Randy Alcorn’s The Treasure Principle does not look like a book I would typically read. It’s a short, small format hardcover (a la The Prayer of Jabez) with a title that conjures prosperity gospel promises of blessings from God in this life. Precisely the sort of book I would usually avoid reading. But I’ve recently had several brushes with Alcorn’s material, appreciated much of what he had to say, and had intended to pick up one of his many books when I had the chance. It just happened that the first Alcorn book I ran across was The Treasure Principle. And I’m very glad it was.
Despite what the title might lead you to assume, The Treasure Principle is not about gaining treasure in this world. Rather, the book is grounded in Jesus’ words from Matthew 6:
“Do not store up for yourselves treasures on earth, where moth and rust destroy, and where thieves break in and steal. But store up for yourselves treasures in heaven, where neither moth nor rust destroys, and where thieves do not break in or steal; for where your treasure is, there your heart will be also.”–Matthew 6:19-21
Alcorn points out that one of our advantages as Christians is we know, one way or another, the end of this life is coming:
As a Christian, you have inside knowledge of an eventual worldwide upheaval caused by Christ’s return. This is the ultimate insider trading tip: Earth’s currency will become worthless when Christ returns – or when you die, whichever comes first. (And either event could happen at any time.)
Because we know this life will come to an end and everything we have will be left behind, Alcorn wisely encourages us to follow the Treasure Principle: “You can’t take it with you–but you can send it on ahead.”
If you feel uncomfortable with the idea that Christians ought to be motivated by Heavenly reward (and not just the love of God), Alcorn reminds the reader that it is Jesus Himself who told us to store up treasure in Heaven. “If it were wrong,” Alcorn writes, “Christ wouldn’t offer it to us as a motivation. Reward is His idea, not ours.”
Alcorn then expands the Treasure Principle into 6 “Treasure Principle Keys”:
1) God owns everything; I’m His money manager.
We are the managers of the assets God has entrusted–not given–to us.
2) My heart always goes where I put God’s money.
Watch what happens when you reallocate your money from temporal things to eternal things.
3) Heaven–the New Earth, not the present one–is my home.
We are citizens of “a better country–a heavenly one”. (Hebrews 11:16)
4) I should live today not for the dot, but for the line.
From the dot–our present life on earth–extends a line that goes on forever, which is eternity in Heaven.
5) Giving is the only antidote to Materialism.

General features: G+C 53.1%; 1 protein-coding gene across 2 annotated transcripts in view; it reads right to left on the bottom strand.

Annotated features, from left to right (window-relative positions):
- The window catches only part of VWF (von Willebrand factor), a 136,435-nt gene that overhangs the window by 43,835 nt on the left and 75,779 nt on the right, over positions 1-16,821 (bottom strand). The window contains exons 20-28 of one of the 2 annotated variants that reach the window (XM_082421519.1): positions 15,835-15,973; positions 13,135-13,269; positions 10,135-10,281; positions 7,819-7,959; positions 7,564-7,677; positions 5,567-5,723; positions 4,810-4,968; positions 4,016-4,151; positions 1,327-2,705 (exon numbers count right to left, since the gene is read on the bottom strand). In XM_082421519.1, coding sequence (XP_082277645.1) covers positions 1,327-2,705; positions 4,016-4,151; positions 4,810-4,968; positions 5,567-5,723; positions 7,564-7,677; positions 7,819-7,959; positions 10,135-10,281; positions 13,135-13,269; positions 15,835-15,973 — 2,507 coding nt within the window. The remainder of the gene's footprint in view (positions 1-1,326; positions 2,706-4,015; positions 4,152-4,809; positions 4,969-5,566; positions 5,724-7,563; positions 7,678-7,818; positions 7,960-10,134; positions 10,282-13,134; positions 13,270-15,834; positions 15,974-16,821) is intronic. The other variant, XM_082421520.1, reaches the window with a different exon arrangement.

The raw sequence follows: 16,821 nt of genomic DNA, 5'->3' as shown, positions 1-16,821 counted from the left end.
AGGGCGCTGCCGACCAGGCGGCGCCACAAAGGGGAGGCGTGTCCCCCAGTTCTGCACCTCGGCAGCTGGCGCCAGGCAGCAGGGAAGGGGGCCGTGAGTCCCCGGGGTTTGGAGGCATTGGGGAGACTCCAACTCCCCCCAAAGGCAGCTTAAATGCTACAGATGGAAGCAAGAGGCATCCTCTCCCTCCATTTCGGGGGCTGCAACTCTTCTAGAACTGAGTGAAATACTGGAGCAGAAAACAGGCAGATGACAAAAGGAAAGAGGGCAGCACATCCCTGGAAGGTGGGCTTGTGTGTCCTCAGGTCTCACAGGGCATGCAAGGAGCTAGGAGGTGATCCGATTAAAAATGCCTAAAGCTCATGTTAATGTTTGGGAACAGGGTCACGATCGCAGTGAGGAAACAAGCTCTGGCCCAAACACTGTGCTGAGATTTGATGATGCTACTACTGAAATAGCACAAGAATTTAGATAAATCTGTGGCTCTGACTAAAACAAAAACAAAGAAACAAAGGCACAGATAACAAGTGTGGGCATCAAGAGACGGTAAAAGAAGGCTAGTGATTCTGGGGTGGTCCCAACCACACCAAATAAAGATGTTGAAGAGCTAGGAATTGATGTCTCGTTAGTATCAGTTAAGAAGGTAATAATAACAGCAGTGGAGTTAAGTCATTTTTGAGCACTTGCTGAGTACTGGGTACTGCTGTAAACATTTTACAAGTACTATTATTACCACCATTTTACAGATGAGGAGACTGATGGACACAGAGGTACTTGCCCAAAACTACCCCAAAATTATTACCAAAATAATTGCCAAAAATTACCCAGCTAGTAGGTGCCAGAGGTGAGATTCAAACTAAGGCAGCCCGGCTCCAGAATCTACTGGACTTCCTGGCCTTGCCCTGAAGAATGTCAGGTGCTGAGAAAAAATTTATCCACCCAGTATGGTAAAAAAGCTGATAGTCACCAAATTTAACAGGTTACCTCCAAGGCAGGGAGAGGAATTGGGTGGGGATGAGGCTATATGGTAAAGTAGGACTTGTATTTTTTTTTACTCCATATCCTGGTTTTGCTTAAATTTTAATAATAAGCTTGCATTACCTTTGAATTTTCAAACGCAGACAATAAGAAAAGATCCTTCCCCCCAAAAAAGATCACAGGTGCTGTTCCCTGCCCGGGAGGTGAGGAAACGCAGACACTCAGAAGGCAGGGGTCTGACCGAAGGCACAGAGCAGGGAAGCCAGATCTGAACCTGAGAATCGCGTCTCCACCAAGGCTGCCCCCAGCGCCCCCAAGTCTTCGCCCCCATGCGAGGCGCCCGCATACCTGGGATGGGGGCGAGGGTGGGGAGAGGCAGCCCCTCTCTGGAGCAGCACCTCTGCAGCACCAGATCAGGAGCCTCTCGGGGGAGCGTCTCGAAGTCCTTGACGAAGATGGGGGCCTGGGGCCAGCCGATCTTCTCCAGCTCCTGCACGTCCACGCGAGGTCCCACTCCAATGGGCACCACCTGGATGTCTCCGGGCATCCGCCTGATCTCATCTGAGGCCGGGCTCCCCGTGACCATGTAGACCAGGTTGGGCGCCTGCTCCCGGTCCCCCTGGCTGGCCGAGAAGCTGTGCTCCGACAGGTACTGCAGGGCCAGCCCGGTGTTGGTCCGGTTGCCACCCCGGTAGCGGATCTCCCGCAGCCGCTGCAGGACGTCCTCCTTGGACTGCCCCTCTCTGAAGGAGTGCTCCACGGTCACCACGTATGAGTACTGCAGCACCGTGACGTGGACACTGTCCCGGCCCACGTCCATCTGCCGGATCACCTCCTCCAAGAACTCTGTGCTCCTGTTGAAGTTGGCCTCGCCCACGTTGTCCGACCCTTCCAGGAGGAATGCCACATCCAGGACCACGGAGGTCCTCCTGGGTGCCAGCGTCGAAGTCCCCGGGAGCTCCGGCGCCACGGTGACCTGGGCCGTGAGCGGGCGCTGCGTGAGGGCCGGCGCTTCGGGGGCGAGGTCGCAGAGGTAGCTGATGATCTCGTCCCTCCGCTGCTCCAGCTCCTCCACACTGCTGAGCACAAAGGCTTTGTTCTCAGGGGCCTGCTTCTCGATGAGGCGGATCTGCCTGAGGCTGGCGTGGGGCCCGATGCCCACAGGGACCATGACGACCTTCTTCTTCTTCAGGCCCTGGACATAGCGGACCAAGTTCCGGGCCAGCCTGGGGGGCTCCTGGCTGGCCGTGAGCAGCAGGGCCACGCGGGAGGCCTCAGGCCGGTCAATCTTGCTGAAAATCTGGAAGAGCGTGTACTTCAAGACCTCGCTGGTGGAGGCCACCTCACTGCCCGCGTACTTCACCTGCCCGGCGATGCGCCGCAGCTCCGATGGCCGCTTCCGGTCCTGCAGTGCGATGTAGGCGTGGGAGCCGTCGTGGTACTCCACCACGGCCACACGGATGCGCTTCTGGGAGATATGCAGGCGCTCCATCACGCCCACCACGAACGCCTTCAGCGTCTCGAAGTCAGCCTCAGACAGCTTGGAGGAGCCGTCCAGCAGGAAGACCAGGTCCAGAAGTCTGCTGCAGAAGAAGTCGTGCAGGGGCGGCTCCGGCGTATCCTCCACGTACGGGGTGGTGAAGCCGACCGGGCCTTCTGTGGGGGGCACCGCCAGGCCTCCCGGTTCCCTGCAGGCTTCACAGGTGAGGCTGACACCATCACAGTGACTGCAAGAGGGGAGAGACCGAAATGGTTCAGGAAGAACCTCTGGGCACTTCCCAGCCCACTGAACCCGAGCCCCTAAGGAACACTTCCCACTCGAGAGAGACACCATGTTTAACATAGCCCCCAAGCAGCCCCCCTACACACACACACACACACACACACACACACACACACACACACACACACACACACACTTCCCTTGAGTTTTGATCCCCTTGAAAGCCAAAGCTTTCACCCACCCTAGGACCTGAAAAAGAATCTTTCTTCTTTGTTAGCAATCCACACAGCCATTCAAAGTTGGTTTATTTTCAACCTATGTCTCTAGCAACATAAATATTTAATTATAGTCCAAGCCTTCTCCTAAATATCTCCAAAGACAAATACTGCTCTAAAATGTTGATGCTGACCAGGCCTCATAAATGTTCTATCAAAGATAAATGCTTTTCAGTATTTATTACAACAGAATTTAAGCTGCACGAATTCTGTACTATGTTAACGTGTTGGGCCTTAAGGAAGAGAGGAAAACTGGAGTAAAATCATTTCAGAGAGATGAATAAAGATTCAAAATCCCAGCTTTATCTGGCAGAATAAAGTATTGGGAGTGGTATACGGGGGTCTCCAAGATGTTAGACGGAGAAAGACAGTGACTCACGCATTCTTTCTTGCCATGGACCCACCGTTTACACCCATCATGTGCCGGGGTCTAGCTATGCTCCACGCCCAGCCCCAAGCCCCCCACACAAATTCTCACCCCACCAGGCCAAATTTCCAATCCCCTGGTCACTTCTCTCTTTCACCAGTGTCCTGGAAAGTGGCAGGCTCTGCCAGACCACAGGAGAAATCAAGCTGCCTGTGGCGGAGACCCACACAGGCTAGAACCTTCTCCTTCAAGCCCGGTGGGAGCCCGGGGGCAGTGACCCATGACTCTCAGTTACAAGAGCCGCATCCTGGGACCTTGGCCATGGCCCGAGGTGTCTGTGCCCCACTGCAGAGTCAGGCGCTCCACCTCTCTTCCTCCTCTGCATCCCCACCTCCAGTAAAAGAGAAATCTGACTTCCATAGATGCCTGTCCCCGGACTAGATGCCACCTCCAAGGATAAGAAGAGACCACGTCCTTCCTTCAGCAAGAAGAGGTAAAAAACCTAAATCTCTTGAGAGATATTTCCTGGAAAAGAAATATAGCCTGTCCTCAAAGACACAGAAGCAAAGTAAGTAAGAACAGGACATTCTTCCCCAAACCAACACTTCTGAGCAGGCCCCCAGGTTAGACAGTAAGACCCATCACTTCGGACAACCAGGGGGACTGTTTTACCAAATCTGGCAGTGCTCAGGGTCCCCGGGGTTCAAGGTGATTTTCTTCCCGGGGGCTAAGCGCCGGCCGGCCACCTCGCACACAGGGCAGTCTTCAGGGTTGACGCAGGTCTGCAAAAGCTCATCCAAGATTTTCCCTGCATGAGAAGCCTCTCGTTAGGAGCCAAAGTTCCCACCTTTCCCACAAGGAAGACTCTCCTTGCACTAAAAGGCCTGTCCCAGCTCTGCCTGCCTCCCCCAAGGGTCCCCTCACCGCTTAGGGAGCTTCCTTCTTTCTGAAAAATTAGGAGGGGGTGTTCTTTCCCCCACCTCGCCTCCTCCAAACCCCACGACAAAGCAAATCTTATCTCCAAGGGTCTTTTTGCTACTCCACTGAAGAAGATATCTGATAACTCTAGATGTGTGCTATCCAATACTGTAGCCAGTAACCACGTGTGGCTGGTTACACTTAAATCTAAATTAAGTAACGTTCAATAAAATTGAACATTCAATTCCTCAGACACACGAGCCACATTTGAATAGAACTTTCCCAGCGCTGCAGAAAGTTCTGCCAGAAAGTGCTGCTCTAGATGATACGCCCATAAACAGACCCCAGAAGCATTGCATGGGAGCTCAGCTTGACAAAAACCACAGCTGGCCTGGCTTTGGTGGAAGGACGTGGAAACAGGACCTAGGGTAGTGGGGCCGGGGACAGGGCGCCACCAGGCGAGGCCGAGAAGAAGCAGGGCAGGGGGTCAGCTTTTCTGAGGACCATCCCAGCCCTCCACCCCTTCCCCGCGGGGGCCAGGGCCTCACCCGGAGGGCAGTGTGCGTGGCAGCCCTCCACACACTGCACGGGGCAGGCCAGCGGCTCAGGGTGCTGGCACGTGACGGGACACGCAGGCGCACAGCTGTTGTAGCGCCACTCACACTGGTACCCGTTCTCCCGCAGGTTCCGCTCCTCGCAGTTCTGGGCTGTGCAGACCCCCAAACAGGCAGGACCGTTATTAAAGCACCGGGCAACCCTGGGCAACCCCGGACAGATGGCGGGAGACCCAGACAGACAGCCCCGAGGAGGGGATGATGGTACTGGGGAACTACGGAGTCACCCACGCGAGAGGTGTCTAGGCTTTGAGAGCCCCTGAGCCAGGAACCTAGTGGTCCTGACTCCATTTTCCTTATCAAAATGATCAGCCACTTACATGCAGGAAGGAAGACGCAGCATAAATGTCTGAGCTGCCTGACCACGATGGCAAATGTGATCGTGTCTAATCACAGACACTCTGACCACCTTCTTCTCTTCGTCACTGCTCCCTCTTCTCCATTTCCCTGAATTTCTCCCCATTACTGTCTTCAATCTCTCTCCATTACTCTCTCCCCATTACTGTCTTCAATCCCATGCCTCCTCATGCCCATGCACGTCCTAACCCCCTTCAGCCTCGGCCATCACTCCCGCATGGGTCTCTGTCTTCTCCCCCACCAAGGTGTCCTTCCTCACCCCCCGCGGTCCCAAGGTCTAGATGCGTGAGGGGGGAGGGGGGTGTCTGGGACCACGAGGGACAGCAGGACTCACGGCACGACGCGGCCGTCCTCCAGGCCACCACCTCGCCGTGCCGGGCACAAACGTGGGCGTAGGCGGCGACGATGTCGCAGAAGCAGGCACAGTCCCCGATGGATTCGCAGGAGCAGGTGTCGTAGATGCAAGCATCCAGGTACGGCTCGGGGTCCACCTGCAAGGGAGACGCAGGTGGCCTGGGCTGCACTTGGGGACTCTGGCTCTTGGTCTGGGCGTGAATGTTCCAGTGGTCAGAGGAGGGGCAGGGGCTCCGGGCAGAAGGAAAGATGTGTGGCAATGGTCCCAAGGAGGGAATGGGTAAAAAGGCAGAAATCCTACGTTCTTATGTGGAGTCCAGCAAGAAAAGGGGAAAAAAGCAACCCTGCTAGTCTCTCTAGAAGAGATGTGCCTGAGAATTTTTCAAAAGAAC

Giving is a joyful surrender to a greater person and a greater agenda. It dethrones me and exalts Him.
6) God prospers me not to raise my standard of living, but to raise my standard of giving.
God gives us more money than we need so we can give–generously.
The Treasure Principle is overflowing with great illustrations and anecdotes supporting Alcorn’s keys. One of the most powerful anecdotes comes from Alcorn’s own life: he has been forced by a multi-million dollar court judgment to live on minimum wage since the early ’90s. Yet Alcorn views this turn of events as “one of the best things that ever happened” because “God used it to help [him] understand what He means by ‘Everything under Heaven belongs to me’ (Job 41:11).”
The book concludes with “31 Radical, Liberating Questions to Ask God About Your Giving” which give a practical way to move forward with shifting your finances toward storing up treasure in the next life.
If you’ve been a Christian for any amount of time I suspect none of the ideas Alcorn presents will be new or surprising to you. But that doesn’t mean you shouldn’t read this book. If you’re like me you often go about your day storing up treasures in this world while paying lip service to the next life, and I found The Treasure Principle to be the “shot in the arm” I needed to push me to the next step of faith in giving.
In The Treasure Principle Randy Alcorn excels at encouraging the reader to shift their focus off the treasure of this world and on to the next. I agree with Alcorn when he says in the book:
The fact that you’re reading these words is likely part of God’s plan to change your life–and in turn to change history and eternity.
Never condemning but often convicting, The Treasure Principle is a book every Christian ought to read while conducting a self-evaluation of where their treasure is being stored up. If you take the teachings of this book seriously you won’t be able to walk away unchanged.
Rating: 5/5 stars